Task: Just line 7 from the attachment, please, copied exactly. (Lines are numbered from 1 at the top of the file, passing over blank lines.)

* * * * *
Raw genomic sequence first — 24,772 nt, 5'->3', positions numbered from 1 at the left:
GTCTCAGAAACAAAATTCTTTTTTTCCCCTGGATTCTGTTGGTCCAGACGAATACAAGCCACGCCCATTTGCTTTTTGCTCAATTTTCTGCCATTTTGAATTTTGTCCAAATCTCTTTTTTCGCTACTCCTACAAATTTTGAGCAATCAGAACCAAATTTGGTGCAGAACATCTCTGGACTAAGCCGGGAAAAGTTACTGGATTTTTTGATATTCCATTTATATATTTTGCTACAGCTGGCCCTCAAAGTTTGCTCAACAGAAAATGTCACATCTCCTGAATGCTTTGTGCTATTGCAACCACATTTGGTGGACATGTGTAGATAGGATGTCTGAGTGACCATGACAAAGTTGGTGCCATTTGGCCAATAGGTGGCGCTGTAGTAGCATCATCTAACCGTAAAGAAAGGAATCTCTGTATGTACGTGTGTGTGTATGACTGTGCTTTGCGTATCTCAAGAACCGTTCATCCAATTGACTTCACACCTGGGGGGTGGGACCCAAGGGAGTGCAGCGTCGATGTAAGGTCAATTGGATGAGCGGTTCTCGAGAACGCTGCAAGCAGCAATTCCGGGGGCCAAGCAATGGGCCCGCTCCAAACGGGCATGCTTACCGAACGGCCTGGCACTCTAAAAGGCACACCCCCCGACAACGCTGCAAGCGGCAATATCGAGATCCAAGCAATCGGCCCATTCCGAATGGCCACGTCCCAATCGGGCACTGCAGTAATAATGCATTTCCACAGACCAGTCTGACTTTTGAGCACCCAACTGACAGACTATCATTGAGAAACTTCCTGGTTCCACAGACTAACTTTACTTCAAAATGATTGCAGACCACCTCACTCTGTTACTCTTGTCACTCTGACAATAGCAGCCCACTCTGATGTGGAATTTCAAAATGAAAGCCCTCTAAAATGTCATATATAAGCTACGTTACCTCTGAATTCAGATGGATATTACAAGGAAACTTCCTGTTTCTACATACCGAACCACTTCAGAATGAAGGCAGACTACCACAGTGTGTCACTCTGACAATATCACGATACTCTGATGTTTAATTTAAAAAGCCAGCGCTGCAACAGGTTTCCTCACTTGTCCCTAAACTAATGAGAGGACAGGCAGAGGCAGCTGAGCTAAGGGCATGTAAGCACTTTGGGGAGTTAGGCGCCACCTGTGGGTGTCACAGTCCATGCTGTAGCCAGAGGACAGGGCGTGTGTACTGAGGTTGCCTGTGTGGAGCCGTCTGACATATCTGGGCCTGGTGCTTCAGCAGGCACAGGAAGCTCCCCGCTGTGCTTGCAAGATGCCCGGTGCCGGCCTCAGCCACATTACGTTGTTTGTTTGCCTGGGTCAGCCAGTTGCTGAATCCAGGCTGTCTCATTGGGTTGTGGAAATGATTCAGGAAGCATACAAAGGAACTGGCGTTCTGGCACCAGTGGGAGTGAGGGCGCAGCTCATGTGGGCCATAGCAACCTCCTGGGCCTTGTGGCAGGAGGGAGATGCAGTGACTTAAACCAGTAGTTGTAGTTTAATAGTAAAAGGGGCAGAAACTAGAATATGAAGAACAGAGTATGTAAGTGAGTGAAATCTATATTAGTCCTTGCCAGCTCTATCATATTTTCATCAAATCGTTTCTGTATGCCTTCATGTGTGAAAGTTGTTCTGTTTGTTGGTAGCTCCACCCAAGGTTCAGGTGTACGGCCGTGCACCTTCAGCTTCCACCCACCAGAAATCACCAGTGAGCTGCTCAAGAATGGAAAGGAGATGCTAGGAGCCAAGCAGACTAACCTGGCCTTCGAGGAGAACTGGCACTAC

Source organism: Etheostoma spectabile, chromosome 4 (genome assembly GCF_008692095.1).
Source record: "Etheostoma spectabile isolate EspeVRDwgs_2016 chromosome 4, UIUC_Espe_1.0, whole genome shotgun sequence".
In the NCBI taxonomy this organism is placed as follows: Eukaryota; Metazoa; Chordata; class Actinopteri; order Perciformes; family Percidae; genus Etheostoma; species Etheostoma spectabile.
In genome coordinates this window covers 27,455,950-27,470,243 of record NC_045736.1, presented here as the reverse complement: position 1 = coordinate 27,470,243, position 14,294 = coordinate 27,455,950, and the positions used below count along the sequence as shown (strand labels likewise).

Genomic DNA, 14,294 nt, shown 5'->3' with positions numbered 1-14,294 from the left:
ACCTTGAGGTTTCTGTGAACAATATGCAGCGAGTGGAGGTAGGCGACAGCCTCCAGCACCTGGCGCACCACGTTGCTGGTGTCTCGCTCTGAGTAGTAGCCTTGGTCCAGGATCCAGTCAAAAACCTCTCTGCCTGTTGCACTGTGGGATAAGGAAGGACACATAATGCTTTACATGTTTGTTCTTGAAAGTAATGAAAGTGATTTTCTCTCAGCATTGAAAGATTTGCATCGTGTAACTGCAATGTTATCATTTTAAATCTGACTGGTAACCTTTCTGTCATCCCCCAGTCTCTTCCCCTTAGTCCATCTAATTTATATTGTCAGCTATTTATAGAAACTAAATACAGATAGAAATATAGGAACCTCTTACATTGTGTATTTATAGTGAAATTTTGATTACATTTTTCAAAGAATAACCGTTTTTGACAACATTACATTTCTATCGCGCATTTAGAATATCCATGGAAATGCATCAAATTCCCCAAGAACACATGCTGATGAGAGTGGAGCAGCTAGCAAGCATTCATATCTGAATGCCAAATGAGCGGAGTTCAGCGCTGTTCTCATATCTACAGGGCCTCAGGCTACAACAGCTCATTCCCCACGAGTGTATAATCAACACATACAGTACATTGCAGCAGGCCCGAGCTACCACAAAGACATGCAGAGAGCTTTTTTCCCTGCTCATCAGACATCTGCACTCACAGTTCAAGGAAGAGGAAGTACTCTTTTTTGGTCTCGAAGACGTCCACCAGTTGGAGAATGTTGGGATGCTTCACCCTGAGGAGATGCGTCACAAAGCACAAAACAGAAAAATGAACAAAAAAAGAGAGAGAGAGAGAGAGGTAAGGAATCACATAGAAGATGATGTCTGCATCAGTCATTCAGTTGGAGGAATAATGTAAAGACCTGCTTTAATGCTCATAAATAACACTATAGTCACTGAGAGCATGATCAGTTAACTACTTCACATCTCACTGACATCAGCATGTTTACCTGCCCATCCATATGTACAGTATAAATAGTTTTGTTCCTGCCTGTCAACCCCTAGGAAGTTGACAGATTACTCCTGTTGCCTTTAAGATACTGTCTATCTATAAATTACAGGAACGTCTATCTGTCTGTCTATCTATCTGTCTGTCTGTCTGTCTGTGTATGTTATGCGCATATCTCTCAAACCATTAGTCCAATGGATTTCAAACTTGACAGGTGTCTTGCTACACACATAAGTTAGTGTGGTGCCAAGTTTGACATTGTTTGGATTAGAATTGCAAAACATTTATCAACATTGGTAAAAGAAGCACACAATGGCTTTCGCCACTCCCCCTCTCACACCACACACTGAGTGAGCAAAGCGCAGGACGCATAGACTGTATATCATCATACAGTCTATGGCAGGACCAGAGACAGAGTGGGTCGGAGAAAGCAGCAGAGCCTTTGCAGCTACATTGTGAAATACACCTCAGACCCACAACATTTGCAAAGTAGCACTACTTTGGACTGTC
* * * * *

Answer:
Genomic DNA, 14,294 nt, shown 5'->3' with positions numbered 1-14,294 from the left: